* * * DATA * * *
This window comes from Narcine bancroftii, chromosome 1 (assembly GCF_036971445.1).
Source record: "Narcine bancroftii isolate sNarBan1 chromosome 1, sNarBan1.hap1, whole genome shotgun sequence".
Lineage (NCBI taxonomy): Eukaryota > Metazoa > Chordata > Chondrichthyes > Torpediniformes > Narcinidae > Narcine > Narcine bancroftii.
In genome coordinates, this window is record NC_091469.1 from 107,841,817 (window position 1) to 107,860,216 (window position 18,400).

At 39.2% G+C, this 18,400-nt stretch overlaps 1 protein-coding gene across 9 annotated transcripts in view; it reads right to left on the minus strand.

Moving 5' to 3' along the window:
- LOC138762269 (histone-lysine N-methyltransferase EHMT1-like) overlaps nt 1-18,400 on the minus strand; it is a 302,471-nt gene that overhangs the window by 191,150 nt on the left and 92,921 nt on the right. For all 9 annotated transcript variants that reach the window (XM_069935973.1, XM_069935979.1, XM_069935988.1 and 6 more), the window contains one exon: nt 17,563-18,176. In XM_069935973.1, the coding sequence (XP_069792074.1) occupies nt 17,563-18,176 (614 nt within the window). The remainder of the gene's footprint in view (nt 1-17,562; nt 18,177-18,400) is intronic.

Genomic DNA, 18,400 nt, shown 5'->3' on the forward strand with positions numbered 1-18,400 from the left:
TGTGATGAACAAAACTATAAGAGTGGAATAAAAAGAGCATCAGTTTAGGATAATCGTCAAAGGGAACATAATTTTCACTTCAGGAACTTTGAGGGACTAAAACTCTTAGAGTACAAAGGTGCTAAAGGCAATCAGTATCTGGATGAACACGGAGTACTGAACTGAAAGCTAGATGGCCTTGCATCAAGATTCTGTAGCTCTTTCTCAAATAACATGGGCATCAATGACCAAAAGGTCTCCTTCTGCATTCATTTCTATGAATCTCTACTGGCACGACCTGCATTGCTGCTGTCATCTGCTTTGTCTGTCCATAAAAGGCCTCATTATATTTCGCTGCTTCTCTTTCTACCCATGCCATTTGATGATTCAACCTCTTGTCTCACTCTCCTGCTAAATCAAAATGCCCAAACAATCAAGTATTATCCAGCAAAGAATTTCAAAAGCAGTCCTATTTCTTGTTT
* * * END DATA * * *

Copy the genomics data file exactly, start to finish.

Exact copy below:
This window comes from Narcine bancroftii, chromosome 1 (assembly GCF_036971445.1).
Source record: "Narcine bancroftii isolate sNarBan1 chromosome 1, sNarBan1.hap1, whole genome shotgun sequence".
Lineage (NCBI taxonomy): Eukaryota > Metazoa > Chordata > Chondrichthyes > Torpediniformes > Narcinidae > Narcine > Narcine bancroftii.
In genome coordinates, this window is record NC_091469.1 from 107,841,817 (window position 1) to 107,860,216 (window position 18,400).

At 39.2% G+C, this 18,400-nt stretch overlaps 1 protein-coding gene across 9 annotated transcripts in view; it reads right to left on the minus strand.

Moving 5' to 3' along the window:
- LOC138762269 (histone-lysine N-methyltransferase EHMT1-like) overlaps nt 1-18,400 on the minus strand; it is a 302,471-nt gene that overhangs the window by 191,150 nt on the left and 92,921 nt on the right. For all 9 annotated transcript variants that reach the window (XM_069935973.1, XM_069935979.1, XM_069935988.1 and 6 more), the window contains one exon: nt 17,563-18,176. In XM_069935973.1, the coding sequence (XP_069792074.1) occupies nt 17,563-18,176 (614 nt within the window). The remainder of the gene's footprint in view (nt 1-17,562; nt 18,177-18,400) is intronic.

Genomic DNA, 18,400 nt, shown 5'->3' on the forward strand with positions numbered 1-18,400 from the left:
TGTGATGAACAAAACTATAAGAGTGGAATAAAAAGAGCATCAGTTTAGGATAATCGTCAAAGGGAACATAATTTTCACTTCAGGAACTTTGAGGGACTAAAACTCTTAGAGTACAAAGGTGCTAAAGGCAATCAGTATCTGGATGAACACGGAGTACTGAACTGAAAGCTAGATGGCCTTGCATCAAGATTCTGTAGCTCTTTCTCAAATAACATGGGCATCAATGACCAAAAGGTCTCCTTCTGCATTCATTTCTATGAATCTCTACTGGCACGACCTGCATTGCTGCTGTCATCTGCTTTGTCTGTCCATAAAAGGCCTCATTATATTTCGCTGCTTCTCTTTCTACCCATGCCATTTGATGATTCAACCTCTTGTCTCACTCTCCTGCTAAATCAAAATGCCCAAACAATCAAGTATTATCCAGCAAAGAATTTCAAAAGCAGTCCTATTTCTTGTTT